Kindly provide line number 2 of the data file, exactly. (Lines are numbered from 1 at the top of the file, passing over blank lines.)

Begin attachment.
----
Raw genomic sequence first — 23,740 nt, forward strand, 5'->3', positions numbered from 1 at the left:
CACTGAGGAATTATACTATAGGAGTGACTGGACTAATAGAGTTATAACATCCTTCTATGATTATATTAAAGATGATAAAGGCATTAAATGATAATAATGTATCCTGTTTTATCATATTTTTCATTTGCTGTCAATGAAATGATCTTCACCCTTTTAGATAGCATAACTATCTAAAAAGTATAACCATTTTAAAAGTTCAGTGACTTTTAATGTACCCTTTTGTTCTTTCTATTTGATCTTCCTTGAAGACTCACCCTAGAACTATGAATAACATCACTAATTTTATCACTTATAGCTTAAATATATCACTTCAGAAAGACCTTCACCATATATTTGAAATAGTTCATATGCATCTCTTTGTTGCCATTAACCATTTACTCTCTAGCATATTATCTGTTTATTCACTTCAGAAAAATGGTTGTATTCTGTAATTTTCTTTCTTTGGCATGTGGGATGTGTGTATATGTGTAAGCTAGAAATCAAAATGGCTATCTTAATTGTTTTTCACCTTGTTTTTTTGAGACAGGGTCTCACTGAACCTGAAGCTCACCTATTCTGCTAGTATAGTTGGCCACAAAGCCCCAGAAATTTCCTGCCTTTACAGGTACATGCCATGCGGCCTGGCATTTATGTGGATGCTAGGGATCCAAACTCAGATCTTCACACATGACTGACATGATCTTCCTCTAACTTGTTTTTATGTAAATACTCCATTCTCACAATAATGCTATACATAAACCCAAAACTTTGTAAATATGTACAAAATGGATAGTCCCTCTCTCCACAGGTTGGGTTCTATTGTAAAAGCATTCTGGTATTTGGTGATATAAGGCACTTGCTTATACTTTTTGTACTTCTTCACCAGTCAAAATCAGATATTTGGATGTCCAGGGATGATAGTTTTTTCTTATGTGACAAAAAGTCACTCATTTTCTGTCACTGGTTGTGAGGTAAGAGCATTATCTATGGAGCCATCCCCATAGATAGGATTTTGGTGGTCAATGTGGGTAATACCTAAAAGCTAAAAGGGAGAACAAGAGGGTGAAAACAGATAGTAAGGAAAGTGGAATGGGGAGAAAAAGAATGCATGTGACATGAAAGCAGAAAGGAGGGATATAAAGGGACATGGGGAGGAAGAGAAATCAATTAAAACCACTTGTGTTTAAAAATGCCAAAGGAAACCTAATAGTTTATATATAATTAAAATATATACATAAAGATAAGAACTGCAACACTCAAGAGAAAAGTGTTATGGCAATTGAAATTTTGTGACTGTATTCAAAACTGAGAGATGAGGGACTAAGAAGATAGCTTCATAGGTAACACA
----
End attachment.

CACTGAGGAATTATACTATAGGAGTGACTGGACTAATAGAGTTATAACATCCTTCTATGATTATATTAAAGATGATAAAGGCATTAAATGATAATAATGTATCCTGTTTTATCATATTTTTCATTTGCTGTCAATGAAATGATCTTCACCCTTTTAGATAGCATAACTATCTAAAAAGTATAACCATTTTAAAAGTTCAGTGACTTTTAATGTACCCTTTTGTTCTTTCTATTTGATCTTCCTTGAAGACTCACCCTAGAACTATGAATAACATCACTAATTTTATCACTTATAGCTTAAATATATCACTTCAGAAAGACCTTCACCATATATTTGAAATAGTTCATATGCATCTCTTTGTTGCCATTAACCATTTACTCTCTAGCATATTATCTGTTTATTCACTTCAGAAAAATGGTTGTATTCTGTAATTTTCTTTCTTTGGCATGTGGGATGTGTGTATATGTGTAAGCTAGAAATCAAAATGGCTATCTTAATTGTTTTTCACCTTGTTTTTTTGAGACAGGGTCTCACTGAACCTGAAGCTCACCTATTCTGCTAGTATAGTTGGCCACAAAGCCCCAGAAATTTCCTGCCTTTACAGGTACATGCCATGCGGCCTGGCATTTATGTGGATGCTAGGGATCCAAACTCAGATCTTCACACATGACTGACATGATCTTCCTCTAACTTGTTTTTATGTAAATACTCCATTCTCACAATAATGCTATACATAAACCCAAAACTTTGTAAATATGTACAAAATGGATAGTCCCTCTCTCCACAGGTTGGGTTCTATTGTAAAAGCATTCTGGTATTTGGTGATATAAGGCACTTGCTTATACTTTTTGTACTTCTTCACCAGTCAAAATCAGATATTTGGATGTCCAGGGATGATAGTTTTTTCTTATGTGACAAAAAGTCACTCATTTTCTGTCACTGGTTGTGAGGTAAGAGCATTATCTATGGAGCCATCCCCATAGATAGGATTTTGGTGGTCAATGTGGGTAATACCTAAAAGCTAAAAGGGAGAACAAGAGGGTGAAAACAGATAGTAAGGAAAGTGGAATGGGGAGAAAAAGAATGCATGTGACATGAAAGCAGAAAGGAGGGATATAAAGGGACATGGGGAGGAAGAGAAATCAATTAAAACCACTTGTGTTTAAAAATGCCAAAGGAAACCTAATAGTTTATATATAATTAAAATATATACATAAAGATAAGAACTGCAACACTCAAGAGAAAAGTGTTATGGCAATTGAAATTTTGTGACTGTATTCAAAACTGAGAGATGAGGGACTAAGAAGATAGCTTCATAGGTAACACA